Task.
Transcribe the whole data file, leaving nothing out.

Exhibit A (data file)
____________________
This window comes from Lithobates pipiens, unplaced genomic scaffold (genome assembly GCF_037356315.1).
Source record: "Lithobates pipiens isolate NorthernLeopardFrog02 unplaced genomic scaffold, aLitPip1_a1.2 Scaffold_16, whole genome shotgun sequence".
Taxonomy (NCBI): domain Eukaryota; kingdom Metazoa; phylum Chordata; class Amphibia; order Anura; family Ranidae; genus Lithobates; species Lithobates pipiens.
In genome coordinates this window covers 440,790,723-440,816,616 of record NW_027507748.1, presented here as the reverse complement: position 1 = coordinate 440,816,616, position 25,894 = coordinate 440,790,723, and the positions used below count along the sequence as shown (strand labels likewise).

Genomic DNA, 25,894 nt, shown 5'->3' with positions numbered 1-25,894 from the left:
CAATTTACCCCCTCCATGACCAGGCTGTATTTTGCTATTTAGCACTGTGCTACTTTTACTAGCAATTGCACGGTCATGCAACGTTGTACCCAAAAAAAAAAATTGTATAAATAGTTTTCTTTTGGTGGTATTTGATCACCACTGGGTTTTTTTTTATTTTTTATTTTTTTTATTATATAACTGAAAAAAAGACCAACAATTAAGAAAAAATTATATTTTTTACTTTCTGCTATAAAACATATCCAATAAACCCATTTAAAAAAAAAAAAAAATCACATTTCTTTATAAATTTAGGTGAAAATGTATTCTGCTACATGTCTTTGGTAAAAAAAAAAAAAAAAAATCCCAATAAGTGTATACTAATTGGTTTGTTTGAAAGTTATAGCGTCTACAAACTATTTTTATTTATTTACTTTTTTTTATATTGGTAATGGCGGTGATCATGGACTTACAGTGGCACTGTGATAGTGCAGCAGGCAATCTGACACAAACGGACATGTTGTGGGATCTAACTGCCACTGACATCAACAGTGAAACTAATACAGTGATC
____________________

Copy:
This window comes from Lithobates pipiens, unplaced genomic scaffold (genome assembly GCF_037356315.1).
Source record: "Lithobates pipiens isolate NorthernLeopardFrog02 unplaced genomic scaffold, aLitPip1_a1.2 Scaffold_16, whole genome shotgun sequence".
Taxonomy (NCBI): domain Eukaryota; kingdom Metazoa; phylum Chordata; class Amphibia; order Anura; family Ranidae; genus Lithobates; species Lithobates pipiens.
In genome coordinates this window covers 440,790,723-440,816,616 of record NW_027507748.1, presented here as the reverse complement: position 1 = coordinate 440,816,616, position 25,894 = coordinate 440,790,723, and the positions used below count along the sequence as shown (strand labels likewise).

Genomic DNA, 25,894 nt, shown 5'->3' with positions numbered 1-25,894 from the left:
CAATTTACCCCCTCCATGACCAGGCTGTATTTTGCTATTTAGCACTGTGCTACTTTTACTAGCAATTGCACGGTCATGCAACGTTGTACCCAAAAAAAAAAATTGTATAAATAGTTTTCTTTTGGTGGTATTTGATCACCACTGGGTTTTTTTTTATTTTTTATTTTTTTTATTATATAACTGAAAAAAAGACCAACAATTAAGAAAAAATTATATTTTTTACTTTCTGCTATAAAACATATCCAATAAACCCATTTAAAAAAAAAAAAAAATCACATTTCTTTATAAATTTAGGTGAAAATGTATTCTGCTACATGTCTTTGGTAAAAAAAAAAAAAAAAAATCCCAATAAGTGTATACTAATTGGTTTGTTTGAAAGTTATAGCGTCTACAAACTATTTTTATTTATTTACTTTTTTTTATATTGGTAATGGCGGTGATCATGGACTTACAGTGGCACTGTGATAGTGCAGCAGGCAATCTGACACAAACGGACATGTTGTGGGATCTAACTGCCACTGACATCAACAGTGAAACTAATACAGTGATC